Thursday, April 30, 2009

The True Believer. Eric Hoffer.

The True Believer: Thoughts on the Nature of Mass Movements. Eric Hoffer. New York: Time Incorporated. 1951 (1963).

Why read it? Nonfiction. Why do people become addicted to certain causes? What are the effects of this addiction on the participant’s personality?

Hoffer’s style of composition is somewhat unusual. He appears to be jotting random thoughts. But they are not really random. The reader has to supply the connections. The basic idea is an attempt to understand why people join the Communist party. Why people become Nazis. Why people become fanatical about Hillary Clinton in the 2008 presidential election. Why the news media worshipped Barack Obama to the point that many members of the press lost their objectivity. Why people become fanatical about their NFL or major league baseball teams. Hoffer offers somewhat disturbing insights into the phenomenon of the “joiner.”

Ultimately, people are transferring their lost faith in themselves to their faith in a cause.

Sample quotes.

From the editors of Time: “Hoffer’s hero is ‘the autonomous man,’ the confident man at peace with himself, engaged in the present.” xii. ……… “… ‘the true believer,’ who begins as a frustrated man driven by guilt, failure and self-disgust to bury his own identity in a cause oriented to some future goal.’ ” p. xii. ………. “…key terms, ‘frustrated’ and ‘mass movement,’ seem to depend on each other.” p. xiv.

“[The true believer] is the state of mind of the man who is willing to sacrifice himself, if need be to die, for a cause—no matter what the cause.” Sidney Hook. p. xx. ………. “In our world, frustration is the inescapable and unendurable fate of the many; they can break away from this fate only by losing themselves in causes, ends, and movements greater than themselves.” Sidney Hook. p. xxi. ………. “There is nothing that a fanatic will not do to achieve his goal: the end justifies the use of any means.” Sidney Hook. p. xxv.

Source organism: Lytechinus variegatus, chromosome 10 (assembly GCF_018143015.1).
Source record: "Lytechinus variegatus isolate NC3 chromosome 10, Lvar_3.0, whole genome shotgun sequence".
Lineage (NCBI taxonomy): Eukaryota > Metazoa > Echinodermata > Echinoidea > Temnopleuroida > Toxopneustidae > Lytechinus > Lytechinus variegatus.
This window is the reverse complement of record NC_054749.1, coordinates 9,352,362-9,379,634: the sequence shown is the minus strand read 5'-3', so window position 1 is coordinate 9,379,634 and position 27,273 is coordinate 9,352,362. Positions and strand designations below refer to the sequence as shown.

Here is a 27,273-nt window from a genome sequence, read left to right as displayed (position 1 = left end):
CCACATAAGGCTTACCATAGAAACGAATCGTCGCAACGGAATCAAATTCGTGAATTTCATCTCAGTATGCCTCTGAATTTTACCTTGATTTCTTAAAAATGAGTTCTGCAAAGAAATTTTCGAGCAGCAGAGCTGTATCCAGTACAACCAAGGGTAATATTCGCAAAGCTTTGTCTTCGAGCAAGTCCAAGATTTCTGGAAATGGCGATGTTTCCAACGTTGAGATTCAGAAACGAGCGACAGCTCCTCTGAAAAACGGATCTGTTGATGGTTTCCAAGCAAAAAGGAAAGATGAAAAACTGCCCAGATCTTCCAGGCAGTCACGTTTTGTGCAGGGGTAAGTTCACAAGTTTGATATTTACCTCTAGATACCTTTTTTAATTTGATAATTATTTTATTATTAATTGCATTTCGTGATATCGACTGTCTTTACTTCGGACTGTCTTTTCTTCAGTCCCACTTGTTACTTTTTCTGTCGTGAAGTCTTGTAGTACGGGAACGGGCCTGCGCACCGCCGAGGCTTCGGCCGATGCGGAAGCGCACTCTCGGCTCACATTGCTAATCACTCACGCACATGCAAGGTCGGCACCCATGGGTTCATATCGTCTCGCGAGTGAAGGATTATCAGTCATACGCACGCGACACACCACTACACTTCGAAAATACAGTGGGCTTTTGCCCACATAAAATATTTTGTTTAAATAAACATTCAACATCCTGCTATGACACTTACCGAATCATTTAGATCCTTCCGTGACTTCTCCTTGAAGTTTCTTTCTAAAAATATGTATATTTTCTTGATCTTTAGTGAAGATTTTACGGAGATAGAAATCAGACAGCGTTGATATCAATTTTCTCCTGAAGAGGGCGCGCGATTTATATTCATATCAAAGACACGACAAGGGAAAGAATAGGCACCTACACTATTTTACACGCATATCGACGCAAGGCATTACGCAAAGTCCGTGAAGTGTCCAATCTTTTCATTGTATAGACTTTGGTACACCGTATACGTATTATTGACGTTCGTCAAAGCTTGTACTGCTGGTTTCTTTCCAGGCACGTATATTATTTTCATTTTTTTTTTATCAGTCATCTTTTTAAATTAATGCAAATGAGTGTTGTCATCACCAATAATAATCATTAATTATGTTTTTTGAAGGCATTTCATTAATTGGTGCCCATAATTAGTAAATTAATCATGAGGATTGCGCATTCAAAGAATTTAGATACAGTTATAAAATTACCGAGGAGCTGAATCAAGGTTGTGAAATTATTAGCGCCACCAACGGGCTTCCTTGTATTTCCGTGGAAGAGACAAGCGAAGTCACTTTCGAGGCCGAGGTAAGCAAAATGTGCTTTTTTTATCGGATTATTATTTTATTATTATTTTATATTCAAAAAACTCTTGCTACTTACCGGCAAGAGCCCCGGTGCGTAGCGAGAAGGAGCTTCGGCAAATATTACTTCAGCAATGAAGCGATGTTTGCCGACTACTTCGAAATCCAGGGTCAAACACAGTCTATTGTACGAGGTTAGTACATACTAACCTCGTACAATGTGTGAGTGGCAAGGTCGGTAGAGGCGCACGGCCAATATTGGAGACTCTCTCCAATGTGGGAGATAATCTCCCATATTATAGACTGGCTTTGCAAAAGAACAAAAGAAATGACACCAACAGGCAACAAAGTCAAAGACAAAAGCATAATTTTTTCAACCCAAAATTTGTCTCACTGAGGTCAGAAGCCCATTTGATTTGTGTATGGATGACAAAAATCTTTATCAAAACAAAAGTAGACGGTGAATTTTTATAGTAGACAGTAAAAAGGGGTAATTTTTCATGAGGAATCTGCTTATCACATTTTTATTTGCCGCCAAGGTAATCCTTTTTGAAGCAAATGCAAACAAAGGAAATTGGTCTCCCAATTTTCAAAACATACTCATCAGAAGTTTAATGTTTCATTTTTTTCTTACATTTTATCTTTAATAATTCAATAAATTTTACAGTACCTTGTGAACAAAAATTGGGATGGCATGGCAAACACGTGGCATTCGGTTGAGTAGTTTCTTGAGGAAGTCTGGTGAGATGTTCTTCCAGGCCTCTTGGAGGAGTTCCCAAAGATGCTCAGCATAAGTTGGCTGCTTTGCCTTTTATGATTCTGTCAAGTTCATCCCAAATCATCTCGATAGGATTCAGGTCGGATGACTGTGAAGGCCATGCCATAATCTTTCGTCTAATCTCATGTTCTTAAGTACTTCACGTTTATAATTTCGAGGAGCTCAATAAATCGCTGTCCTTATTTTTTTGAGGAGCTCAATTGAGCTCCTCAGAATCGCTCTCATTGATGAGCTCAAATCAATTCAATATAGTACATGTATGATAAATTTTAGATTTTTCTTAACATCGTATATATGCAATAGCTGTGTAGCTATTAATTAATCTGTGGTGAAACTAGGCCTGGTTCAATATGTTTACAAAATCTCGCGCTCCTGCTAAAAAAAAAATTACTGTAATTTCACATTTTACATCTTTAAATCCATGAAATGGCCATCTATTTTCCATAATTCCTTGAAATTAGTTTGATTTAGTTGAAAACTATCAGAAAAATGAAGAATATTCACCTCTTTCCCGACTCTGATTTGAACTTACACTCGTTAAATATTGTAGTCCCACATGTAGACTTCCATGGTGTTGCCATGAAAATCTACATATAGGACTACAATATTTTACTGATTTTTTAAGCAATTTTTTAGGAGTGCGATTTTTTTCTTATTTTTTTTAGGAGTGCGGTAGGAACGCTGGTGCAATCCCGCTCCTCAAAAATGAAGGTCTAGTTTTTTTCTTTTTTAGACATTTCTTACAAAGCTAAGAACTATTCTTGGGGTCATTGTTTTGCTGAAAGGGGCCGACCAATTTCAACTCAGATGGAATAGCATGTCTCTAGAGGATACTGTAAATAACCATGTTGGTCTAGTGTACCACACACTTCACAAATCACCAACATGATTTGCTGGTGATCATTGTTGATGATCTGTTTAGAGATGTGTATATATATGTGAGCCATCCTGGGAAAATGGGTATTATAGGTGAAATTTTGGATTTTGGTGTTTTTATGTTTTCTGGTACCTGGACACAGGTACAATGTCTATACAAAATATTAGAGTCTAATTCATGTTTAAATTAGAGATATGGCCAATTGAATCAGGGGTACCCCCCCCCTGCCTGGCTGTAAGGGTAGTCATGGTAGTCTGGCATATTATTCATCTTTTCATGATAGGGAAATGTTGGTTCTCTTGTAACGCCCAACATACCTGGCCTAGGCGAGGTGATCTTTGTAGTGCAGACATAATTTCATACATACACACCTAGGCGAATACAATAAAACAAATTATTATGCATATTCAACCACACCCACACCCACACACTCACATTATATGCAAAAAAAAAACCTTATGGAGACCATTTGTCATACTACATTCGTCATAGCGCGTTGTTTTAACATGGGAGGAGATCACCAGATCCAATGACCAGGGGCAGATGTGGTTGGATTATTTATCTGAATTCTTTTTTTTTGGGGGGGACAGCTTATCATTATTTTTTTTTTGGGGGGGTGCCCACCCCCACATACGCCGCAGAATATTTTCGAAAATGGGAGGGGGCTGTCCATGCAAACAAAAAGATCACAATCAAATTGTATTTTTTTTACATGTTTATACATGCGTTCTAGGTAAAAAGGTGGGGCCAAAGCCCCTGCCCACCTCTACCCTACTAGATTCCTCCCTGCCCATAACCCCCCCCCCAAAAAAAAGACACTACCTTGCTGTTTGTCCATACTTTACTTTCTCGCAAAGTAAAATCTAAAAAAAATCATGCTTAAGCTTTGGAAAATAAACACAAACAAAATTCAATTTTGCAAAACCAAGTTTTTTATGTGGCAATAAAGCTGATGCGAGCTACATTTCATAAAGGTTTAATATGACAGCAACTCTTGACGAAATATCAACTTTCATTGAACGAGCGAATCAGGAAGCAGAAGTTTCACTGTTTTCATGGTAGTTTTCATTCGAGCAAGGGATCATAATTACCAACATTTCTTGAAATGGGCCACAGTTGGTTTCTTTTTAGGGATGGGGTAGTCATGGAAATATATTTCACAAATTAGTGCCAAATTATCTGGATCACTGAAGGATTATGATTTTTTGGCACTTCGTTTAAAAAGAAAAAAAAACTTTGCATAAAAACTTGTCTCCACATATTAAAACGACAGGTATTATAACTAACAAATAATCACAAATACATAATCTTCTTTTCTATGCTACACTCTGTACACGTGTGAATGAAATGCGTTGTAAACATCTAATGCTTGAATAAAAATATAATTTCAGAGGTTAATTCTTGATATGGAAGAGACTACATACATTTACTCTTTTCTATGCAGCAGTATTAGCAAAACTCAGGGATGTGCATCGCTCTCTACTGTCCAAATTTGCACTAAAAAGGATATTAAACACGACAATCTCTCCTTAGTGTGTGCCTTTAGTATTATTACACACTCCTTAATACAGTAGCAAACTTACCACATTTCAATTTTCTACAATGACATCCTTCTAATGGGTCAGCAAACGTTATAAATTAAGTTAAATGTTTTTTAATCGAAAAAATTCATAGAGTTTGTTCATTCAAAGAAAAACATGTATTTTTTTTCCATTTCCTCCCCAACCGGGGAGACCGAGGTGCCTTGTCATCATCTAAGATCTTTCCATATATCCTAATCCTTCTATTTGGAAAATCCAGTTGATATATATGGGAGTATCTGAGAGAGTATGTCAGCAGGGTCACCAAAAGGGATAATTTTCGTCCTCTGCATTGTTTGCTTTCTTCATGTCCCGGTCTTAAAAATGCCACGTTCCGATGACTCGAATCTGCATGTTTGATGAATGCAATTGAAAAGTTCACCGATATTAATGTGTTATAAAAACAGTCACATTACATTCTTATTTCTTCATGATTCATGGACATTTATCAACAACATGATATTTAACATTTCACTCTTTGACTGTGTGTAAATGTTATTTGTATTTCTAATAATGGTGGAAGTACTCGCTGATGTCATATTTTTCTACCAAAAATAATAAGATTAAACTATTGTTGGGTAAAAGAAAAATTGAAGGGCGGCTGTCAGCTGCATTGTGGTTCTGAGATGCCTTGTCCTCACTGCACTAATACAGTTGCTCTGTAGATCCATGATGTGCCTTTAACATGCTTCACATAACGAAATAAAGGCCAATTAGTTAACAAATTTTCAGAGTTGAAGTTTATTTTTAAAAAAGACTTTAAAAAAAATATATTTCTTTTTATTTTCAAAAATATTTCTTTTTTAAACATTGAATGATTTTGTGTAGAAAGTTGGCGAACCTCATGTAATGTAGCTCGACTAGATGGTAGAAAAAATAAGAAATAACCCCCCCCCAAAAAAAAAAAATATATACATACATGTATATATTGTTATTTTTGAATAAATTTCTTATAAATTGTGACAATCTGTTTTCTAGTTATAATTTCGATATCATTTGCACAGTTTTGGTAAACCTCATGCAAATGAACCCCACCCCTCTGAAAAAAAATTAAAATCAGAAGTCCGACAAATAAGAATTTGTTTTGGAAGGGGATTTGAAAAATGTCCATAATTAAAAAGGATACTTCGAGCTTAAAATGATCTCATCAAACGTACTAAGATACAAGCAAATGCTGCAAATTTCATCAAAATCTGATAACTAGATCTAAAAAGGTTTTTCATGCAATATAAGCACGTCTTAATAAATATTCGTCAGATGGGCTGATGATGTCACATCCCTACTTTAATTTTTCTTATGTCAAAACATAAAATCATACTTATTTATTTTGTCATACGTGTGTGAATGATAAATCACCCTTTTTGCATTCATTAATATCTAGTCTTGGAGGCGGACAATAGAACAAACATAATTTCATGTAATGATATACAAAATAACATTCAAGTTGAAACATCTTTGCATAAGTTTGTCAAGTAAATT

Thoreau: “If anything ail a man, so that he does not perform his functions, if he have a pain in his bowels even…he forthwith sets about reforming the world” p. 6. ………. “We counteract a deep feeling of insecurity by making of our existence a fixed routine.” p. 7. ………. “The men who rush into undertakings of vast change usually feel they are in possession of some irresistible power.” p. 8. ………. “What seems to count more than possession of instruments of power is faith in the future.” p. 9.

“If the Communists win Europe and a large part of the world, it will not be because they know how to stir up discontent or how to infect people with hatred, but because they know how to preach hope. p. 9. ………. “Finally, they must be wholly ignorant of the difficulties involved n their vast undertaking.” p. 11. ………. “A mass movement attracts and holds a following not because it can satisfy the passion for self-advancement, but because it can satisfy the passion for self-renunciation.” p. 12.

“…a sense of purpose and worth by an identification with a holy cause.” p. 13. ……… “Faith in a holy cause is to a considerable extent a substitute for the lost faith in ourselves.” p. 14. ………. “The less justified a man is in claiming excellence for his own self, the more ready is he to claim all excellence for his nation, his religion, his race, or his holy cause.” p. 14.

Comment: On every page of this book, you will find ideas that will make you think deeply about human nature. RayS.

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